VirtenSys is making two models
VirtenSys is among a handful of vendors that have sprung up the past few years to launch I/O virtualization switches. Others include Xsigo Systems and NextIO, with Aprius believed to be working on a similar product. Xsigo uses InfiniBand to connect to Ethernet and FC modules in its I/O Director, while VirtenSys and the others are PCIe--based.
I/O virtualization products separate I/O resources from the server and consolidate them onto a switch, where the I/O is pooled for better utilization while appearing to the server software as the original I/O devices. Sharing the I/O removes the need for giving each server dedicated physical adapters, cables, network ports and disk. The goal is to reduce I/O bottlenecks and make I/O devices easier to manage by reducing the number of adapters, switches and cables in the data center.
In VirtenSys' case, VIO 4000 switches can connect to servers though QLogic Corp. Fibre Channel HBAs, Intel Corp. and Neterion 10 Gigabit Ethernet NICs and LSI's MegaRAID SAS/SATA controllers.
"We take the HBA, RAID card and CNIC [converged NIC] and converge them into a single switch; then we reflect back into every server a physical image of that adapter," Houssein said. "The server believes it has the same adapter as before, but they're all converged inside the switch."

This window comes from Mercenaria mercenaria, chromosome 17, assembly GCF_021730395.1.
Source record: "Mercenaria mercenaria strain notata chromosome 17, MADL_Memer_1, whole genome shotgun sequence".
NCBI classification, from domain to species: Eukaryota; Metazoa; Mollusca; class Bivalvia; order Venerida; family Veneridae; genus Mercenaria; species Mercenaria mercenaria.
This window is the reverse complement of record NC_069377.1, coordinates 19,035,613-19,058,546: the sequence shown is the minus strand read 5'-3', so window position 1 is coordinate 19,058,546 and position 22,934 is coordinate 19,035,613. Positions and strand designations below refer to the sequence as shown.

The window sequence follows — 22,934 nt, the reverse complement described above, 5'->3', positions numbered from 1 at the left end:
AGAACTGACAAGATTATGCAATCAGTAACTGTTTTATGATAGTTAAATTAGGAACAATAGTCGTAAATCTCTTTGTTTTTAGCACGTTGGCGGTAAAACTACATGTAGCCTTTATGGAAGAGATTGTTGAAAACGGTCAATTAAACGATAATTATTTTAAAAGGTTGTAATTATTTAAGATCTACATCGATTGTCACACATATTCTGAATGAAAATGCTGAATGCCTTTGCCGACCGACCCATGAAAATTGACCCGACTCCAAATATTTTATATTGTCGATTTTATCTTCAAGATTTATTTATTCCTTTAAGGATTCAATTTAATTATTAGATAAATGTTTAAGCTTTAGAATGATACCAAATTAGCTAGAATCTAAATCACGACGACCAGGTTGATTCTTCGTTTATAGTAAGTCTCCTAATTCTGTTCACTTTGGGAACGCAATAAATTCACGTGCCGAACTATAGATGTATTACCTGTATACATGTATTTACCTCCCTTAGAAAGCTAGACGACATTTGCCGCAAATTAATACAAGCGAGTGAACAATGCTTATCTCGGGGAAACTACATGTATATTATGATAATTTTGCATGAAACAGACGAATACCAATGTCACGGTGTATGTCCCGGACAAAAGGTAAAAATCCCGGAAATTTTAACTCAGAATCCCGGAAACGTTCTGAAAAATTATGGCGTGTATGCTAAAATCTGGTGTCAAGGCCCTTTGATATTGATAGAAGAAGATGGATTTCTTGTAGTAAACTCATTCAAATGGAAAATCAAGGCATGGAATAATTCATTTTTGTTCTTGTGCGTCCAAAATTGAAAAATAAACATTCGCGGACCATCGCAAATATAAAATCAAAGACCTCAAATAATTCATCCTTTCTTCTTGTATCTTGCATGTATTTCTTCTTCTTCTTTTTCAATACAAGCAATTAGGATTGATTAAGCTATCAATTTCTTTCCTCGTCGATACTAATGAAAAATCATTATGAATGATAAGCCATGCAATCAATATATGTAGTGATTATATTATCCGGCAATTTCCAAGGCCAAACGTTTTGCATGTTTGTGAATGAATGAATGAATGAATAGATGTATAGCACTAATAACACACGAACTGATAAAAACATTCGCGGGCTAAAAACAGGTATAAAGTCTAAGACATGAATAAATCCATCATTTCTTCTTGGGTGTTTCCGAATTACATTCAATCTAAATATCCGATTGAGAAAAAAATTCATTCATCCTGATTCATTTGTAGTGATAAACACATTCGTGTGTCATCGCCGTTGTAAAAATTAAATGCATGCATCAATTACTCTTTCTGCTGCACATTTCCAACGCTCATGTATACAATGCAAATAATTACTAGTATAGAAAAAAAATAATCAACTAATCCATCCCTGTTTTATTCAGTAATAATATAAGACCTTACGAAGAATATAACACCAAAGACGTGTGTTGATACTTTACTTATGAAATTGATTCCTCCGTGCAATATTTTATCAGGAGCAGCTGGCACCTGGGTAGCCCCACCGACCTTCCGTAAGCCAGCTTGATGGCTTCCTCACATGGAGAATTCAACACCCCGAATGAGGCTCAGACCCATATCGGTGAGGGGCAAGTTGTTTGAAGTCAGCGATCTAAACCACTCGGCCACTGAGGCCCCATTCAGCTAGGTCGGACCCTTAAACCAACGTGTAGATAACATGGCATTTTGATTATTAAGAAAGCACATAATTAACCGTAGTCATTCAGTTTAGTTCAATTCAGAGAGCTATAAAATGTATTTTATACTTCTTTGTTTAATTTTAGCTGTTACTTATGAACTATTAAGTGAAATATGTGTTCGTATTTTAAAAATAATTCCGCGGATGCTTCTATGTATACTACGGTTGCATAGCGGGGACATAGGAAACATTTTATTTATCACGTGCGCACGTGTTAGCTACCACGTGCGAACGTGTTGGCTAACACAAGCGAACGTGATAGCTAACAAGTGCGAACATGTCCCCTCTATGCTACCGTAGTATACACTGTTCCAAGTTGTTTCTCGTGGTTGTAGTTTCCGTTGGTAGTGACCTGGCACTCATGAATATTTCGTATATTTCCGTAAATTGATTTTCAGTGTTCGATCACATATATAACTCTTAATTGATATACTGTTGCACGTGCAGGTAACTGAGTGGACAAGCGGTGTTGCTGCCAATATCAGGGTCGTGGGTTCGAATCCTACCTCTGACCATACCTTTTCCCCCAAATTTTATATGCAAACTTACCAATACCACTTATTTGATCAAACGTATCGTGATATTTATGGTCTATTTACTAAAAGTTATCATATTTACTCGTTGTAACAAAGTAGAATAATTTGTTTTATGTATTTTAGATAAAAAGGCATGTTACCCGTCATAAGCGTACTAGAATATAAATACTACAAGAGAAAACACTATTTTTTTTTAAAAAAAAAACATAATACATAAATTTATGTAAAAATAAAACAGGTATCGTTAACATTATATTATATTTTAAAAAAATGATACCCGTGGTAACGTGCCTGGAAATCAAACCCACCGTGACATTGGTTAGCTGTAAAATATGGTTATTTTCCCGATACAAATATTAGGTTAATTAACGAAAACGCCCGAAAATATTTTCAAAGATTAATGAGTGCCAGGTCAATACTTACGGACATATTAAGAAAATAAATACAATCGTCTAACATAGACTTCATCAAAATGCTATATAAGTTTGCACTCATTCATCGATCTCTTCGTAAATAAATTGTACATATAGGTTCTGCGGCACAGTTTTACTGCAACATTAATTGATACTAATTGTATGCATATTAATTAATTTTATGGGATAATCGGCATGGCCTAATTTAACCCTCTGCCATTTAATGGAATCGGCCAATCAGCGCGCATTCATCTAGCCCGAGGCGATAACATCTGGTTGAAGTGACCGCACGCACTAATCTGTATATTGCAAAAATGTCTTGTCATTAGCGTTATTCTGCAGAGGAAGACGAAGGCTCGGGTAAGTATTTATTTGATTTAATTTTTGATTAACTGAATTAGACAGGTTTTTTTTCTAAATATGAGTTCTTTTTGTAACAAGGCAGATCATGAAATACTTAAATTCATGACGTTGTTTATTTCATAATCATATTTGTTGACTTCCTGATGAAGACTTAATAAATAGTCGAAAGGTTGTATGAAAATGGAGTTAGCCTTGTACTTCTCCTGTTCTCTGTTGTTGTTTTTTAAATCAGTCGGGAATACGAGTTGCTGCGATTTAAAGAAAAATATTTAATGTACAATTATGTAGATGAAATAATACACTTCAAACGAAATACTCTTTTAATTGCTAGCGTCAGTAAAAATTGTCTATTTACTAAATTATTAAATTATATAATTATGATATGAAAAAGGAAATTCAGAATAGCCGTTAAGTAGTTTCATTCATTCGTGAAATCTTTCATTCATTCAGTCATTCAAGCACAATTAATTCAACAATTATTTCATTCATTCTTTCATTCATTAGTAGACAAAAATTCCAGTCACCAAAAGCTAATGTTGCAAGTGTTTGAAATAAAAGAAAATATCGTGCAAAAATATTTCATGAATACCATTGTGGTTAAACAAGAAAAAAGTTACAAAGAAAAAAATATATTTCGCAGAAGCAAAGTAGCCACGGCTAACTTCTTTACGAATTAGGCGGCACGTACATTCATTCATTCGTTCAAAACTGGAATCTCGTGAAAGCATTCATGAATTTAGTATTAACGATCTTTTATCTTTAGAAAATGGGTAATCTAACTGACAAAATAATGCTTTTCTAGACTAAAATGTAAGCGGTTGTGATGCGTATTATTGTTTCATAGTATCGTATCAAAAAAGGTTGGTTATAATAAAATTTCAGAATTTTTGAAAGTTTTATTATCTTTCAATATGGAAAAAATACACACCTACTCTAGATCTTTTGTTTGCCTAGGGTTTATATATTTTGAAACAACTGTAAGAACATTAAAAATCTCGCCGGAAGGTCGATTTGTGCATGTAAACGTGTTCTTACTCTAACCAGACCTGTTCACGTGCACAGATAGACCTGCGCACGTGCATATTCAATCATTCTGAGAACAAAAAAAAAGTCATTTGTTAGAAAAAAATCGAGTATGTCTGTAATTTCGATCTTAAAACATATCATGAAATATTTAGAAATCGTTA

Houssein says VirtenSys switches will also support Fibre Channel over Ethernet (FCoE) adapters from Intel and others as that protocol gains popularity.
"FCoE is just another I/O resource from our perspective," Houssein said. "It's just another NIC for us. When the next-gen CNIC comes along, you can put it into our switch."
StorageIO Group analyst Greg Schulz says VirtenSys' use of common adapters makes it a good fit for channel and OEM partners.
"A couple other I/O virtualization products were extremely proprietary," he said. "For instance, Xsigo uses an InfiniBand adapter. With VirtenSys, you install industry-standard cards, and its shared chassis plugs into the industry-standard servers or blade servers. It lends itself to being OEMed, channel-ized, set up to be rolled out and to be packaged."
That approach means VirtenSys will have to expand its partner base for widespread adoption, Schulz says.
Houssein says partners will set pricing for VirtenSys I/O virtualization switches, but he maintains they will lower data center costs by reducing devices and cabling for SANs and LANs. VirtenSys, spun out of storage systems vendor Xyratex in 2005, has $40 million in venture capitalist funding after closing a $16 million round earlier this month.